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Trapped. Upside down. In a boat. Underwater.
There are few things in life that are more terrifying to me than this. For this exact reason, I’ve steered clear of kayaking for most of my life.
Yes, despite my love of the river, I’d prefer to stick to water crafts of the inflatable variety. I see kayakers surfing waves, doing cartwheels, and effortlessly gliding through the water, and though I crave the freedom and maneuverability they possess my fear keeps holding me back.
Give up before I even had a chance? Hardly. I’ve tried kayaking over and over. Practiced learning to roll (unsuccessfully) countless times. No matter what I’d do, the paralyzing fear won. I just couldn’t do it, no matter how awesome it looked.
Until this summer…
On our trip down Desolation Canyon, I was surrounded by kayakers. Though not everyone had their own boats there, the boats we did have were constantly cycled through the group. Everyone vying for their turn, while I quietly stood in the background. Then one day, my brother told me to give it a try.
I laughed at him.
However, in spite of my fear, I couldn’t shake the thought that I should just give it a try. I’m always telling others to be brave and overcome their fears, and here I am, acting like a total hypocrite. First thing the next day, I announced that it was my turn to kayak. Knowing of my fears, my brothers took turns out on the water next to me, ever ready to calm my fears. Most of the day was flat water, which turned out to be perfect for me. I got the feel for the boat and paddling in a safe, comfortable way. When we did encounter rapids, they guided me through safe lines and gave me tips for how to stay upright, knowing that if I flipped I would wet-exit and that would be the end of my kayaking for this trip.
I loved it. It was safe, it was comfortable, but mostly it was really fun.
During our next river trip, I still chickened out when presented with a chance to kayak. I was really disappointed in myself. A few weeks later, we met up with my family in Jackson WY and I was determined to get back in the boat.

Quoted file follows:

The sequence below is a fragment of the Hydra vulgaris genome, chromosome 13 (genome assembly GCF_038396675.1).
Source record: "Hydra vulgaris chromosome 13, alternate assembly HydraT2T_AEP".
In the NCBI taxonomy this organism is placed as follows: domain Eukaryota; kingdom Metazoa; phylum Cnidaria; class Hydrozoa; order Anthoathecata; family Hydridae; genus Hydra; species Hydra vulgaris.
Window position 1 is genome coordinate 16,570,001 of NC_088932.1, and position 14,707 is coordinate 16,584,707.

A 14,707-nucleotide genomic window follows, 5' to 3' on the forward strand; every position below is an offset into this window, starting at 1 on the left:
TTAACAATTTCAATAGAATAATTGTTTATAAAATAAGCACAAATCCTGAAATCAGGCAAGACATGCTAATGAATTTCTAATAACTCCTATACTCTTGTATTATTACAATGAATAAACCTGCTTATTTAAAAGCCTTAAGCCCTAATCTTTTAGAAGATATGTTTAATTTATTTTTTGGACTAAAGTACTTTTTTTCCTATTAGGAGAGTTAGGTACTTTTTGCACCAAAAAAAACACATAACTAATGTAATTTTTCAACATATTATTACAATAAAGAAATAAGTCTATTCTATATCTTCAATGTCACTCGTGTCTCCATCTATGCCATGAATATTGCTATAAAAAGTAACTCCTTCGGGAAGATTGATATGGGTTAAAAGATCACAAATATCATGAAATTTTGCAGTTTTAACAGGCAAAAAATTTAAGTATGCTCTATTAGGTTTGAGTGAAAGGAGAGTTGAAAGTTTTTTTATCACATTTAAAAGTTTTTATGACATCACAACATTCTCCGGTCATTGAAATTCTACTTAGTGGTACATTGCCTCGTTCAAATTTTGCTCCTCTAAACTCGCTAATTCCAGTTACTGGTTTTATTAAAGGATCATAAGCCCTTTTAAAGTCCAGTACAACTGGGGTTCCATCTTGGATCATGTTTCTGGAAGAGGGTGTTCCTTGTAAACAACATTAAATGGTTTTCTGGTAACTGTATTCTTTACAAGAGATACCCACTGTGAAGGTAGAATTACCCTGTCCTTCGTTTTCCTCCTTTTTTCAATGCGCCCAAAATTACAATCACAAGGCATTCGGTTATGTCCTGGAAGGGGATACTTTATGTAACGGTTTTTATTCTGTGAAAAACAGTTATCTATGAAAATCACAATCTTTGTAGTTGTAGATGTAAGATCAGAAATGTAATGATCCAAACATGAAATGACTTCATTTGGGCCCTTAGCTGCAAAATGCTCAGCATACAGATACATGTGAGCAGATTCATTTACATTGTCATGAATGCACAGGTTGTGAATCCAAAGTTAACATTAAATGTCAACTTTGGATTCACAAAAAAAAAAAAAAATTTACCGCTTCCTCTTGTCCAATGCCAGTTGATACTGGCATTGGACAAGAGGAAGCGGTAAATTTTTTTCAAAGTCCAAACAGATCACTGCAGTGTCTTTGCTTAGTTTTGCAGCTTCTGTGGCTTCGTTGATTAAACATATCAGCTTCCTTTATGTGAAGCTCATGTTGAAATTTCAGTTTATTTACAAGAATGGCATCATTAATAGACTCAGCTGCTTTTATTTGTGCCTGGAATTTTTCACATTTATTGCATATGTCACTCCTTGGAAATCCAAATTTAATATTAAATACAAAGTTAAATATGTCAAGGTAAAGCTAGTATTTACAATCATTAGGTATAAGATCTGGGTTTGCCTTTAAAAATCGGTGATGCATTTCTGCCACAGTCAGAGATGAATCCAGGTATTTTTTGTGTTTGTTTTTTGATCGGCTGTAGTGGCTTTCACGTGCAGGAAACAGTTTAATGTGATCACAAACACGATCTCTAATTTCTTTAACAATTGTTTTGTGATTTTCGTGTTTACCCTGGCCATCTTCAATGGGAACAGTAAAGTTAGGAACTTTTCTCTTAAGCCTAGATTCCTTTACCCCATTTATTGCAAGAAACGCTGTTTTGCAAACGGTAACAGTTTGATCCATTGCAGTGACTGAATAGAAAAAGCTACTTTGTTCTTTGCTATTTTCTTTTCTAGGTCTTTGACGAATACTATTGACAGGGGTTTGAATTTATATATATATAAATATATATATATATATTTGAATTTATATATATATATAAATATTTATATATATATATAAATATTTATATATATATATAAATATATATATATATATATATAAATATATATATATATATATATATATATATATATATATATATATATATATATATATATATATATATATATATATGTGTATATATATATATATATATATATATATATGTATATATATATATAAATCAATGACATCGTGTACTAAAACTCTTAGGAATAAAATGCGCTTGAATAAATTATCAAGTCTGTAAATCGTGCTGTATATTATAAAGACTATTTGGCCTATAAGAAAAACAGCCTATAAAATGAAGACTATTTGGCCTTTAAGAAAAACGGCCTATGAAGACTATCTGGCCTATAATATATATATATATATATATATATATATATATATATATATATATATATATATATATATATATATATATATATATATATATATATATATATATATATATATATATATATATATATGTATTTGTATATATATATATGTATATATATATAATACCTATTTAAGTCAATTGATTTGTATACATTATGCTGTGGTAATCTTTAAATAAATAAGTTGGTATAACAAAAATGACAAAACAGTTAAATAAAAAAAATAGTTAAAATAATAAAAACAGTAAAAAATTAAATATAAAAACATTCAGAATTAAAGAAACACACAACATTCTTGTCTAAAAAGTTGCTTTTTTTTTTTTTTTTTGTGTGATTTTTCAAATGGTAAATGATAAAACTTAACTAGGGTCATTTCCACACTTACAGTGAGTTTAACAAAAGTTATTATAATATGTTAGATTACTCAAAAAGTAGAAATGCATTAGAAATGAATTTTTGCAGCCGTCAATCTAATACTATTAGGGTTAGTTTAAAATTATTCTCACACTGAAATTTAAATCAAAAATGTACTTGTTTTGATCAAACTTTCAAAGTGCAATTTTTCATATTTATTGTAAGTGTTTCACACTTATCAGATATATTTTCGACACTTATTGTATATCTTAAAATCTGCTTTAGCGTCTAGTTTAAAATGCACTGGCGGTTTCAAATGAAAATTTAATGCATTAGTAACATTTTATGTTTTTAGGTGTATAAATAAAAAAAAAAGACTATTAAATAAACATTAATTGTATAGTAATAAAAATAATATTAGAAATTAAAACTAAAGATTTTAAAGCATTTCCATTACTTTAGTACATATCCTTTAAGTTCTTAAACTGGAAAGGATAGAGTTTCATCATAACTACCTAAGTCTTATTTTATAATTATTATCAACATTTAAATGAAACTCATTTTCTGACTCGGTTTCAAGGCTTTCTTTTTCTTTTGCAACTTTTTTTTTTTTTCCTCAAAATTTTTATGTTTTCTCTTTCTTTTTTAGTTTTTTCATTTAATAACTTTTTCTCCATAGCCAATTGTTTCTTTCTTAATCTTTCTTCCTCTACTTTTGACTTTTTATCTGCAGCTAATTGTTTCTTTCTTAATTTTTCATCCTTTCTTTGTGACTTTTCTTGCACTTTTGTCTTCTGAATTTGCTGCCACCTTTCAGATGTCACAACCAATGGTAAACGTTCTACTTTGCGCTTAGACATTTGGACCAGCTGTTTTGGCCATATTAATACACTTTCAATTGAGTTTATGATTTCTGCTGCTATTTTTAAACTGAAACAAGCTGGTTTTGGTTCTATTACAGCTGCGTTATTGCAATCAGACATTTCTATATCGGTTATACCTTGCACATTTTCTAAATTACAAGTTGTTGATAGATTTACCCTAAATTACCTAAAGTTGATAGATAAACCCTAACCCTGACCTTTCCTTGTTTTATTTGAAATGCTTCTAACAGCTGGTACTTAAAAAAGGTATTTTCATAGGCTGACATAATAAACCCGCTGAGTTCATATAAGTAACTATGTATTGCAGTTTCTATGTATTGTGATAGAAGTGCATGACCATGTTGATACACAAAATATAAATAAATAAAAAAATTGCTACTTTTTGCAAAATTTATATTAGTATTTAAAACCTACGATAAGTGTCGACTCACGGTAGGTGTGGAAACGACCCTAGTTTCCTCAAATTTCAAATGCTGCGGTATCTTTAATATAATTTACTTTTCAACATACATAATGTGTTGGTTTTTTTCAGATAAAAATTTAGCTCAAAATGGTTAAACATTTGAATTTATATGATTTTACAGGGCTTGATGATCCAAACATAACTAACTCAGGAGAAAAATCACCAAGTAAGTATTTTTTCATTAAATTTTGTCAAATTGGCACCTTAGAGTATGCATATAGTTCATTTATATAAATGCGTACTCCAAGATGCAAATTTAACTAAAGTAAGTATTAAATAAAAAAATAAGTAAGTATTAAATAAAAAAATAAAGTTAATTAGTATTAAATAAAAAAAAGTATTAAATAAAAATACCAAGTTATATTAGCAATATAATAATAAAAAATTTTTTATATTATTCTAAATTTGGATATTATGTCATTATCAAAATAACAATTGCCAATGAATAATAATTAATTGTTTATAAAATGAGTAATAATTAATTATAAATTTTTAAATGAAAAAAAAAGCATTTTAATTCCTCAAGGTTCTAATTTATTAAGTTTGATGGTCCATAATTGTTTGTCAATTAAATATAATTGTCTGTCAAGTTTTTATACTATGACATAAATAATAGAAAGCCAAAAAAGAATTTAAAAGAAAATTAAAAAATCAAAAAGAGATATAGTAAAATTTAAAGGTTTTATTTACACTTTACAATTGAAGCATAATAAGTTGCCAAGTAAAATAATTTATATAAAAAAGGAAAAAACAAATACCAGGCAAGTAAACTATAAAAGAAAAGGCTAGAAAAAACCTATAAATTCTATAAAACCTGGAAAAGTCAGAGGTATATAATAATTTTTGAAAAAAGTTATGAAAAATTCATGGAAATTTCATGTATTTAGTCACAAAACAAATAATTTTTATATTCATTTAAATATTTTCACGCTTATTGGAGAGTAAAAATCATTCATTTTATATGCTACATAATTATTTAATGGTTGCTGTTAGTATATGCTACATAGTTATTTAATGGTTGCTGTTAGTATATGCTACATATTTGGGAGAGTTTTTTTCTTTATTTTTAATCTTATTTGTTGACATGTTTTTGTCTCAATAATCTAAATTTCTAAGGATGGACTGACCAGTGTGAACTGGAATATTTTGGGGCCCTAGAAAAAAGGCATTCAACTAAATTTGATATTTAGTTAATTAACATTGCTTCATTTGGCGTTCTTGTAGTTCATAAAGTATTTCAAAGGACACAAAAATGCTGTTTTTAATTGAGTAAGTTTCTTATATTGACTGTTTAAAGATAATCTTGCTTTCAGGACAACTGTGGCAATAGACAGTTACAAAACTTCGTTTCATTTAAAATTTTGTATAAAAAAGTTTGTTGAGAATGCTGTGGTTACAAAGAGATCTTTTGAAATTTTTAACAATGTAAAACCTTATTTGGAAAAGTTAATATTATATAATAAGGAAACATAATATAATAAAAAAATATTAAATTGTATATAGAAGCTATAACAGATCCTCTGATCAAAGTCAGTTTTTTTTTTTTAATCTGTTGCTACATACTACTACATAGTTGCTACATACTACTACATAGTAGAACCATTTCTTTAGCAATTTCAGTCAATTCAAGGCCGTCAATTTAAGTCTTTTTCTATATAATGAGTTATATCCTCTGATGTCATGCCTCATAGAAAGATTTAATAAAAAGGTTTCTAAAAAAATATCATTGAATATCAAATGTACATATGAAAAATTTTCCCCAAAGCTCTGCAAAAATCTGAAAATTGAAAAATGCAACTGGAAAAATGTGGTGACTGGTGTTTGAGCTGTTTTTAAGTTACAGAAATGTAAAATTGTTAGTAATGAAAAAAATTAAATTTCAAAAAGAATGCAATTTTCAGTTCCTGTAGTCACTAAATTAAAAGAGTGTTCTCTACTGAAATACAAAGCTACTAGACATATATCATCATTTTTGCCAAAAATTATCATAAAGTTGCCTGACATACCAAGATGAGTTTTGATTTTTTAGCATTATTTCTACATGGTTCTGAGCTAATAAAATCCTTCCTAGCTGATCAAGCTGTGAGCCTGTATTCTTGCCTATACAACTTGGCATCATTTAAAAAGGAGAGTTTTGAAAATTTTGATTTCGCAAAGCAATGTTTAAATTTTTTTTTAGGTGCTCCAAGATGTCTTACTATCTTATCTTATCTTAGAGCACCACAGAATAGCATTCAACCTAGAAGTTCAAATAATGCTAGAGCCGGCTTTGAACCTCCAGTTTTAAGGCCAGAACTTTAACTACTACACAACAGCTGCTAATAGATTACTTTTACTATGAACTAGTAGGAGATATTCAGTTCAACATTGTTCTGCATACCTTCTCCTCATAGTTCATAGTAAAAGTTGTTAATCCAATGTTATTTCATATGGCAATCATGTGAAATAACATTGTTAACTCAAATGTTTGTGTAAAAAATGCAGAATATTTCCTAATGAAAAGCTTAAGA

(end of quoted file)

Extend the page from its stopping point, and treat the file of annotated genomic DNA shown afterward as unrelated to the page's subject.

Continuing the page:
I started with a flat section. It felt great. My confidence was steadily increasing. I even did some on water rolling practice with t-rescues and some hand-of-God help from my brother. I wanted more. No, I needed more. We headed down for some class III whitewater the next day.
During that trip, I played it safe and took easy lines (not dry lines mind you, just easier ones). While my confidence was increasing, there was still a pit in my stomach knowing that soon I would have to tackle the biggest rapid on the river, a rapid that there was no way to get around in a boat. I started to mentally prepare and walk myself through the run. I knew the line that I needed to take, the places to avoid, and slowly, my fears started to subside.
As I approached the rapid, I heard a sound that made all my fears come flooding back. “GO MOMMY GO”! I looked over to the shore, and there perched on top of some rocks where Andrew, Mason and Chloe. I panicked. I didn’t want to look like an idiot in front of them, and I was filling my head with totally unnecessary pressures.
I hit the first few waves perfectly. I was charging through this. My head was down and I was paddling like crazy. I could see the last wave in front of me. That’s when I felt it. An eddy line was grabbing the back of my boat. Instead of remaining calm, I over corrected and was instantly underwater. Upside down. Trapped.
“Roll”, I told myself. I couldn’t do it – I wet exited instead. I came up sputtering and swam over to the raft as my brother helped me with my boat and told me how great I did. I was mentally beating myself up. I had been doing so good, and I choked. Worse, I choked when my kids were watching. I could still hear their shouting in the distance, and though I couldn’t make out their words, I unmistakably knew it was them. ARGH! Frustration overcame me.
Thankfully, I couldn’t stop there. We were only half way down the river. Amazingly, that second half gave me back my confidence. It gave me time to reflect and realize how much I had overcome to get to this point. To see that I did have some pretty good skills so far. To realize that this really was something I wanted to do. Better yet, this was FUN!
Getting to the bottom, I anticipated being greeted with “Mom, that was so scary when you went under” or “Mom, are you okay, I thought you were going to die”.
Instead I heard Mason say “Mom, that was so cool that you figured out how to get out of your boat in the MIDDLE of a rapid. That was really cool!”
That kid’s been paying attention. Whenever something scary happens to him, we try and find the positive in it. He was doing the exact same to me. I felt on top of the world.
Yes, I failed. Yes, my kids saw me fail. Were they scared? No, they thought it was awesome. They were encouraging and kind, just like we would try to be tot hem if the tables were turned. It made me remember something my friend Lindsey wrote about letting your kids see you fail.
I failed that day, but it taught me something much bigger than to lean forward more in my boat. I learned that my kids are resilient, kind, and amazingly, must be secretly listening when we talk to them.
Now, the kids can’t wait to kayak more on their own – check out our top suggestions for the best kids kayaks for every type of paddling.